One of the central components of getting a divorce in Texas is the distribution of marital property. Texas courts use community property doctrine in this element of a divorce, which means that all property not determined as personal will be divided equally. While this is a seemingly basic and simple concept, determining what is personal property can be difficult. Types of property can vary widely, some of which may or may not be known about by a particular spouse, and the inventory of all property can be complicated for many couples with significant real estate and financial holdings.
The most common types of included property begin with holdings that were accrued by work or investment through the duration of the marriage. This can include retirement accounts as well as income. Real estate holdings and family businesses that have been established during the marriage can also be subject to distribution in a divorce as well, but there may be restrictions on property that is co-owned by others outside of the marriage.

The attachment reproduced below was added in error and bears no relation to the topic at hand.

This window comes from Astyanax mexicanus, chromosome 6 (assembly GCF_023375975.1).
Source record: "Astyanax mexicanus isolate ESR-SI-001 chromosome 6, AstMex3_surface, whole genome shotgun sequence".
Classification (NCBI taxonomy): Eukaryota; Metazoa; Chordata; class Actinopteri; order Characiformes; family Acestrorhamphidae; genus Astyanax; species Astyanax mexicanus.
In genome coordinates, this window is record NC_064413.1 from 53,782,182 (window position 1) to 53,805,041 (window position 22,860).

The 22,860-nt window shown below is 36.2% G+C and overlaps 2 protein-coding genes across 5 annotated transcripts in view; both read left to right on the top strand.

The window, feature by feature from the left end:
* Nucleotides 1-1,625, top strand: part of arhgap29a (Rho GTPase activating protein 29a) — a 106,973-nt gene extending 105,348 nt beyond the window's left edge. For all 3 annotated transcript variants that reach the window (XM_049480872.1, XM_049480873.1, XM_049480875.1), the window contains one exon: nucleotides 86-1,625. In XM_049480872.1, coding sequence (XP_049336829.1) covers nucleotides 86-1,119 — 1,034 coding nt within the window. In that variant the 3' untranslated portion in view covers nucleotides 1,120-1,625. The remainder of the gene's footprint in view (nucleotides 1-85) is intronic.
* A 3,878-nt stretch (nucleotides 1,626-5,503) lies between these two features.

Exempt property is typically first identified in a divorce proceeding, with all other inventoried property potentially being included for distribution. Exempt property can include compensation for a personal injury, inheritance from a relative, or property that was purchased prior to or following the marriage. Additionally, some married couples maintain separate bank accounts for particular reasons, and this property is also typically exempt from claims by either spouse.
It is important to remember that financial liabilities are also a component of most divorce cases, and a comprehensive settlement agreement will also include them as well. Many divorce cases are unique in certain aspects, and other factors such as personal health can be part of the information that can impact property division rulings.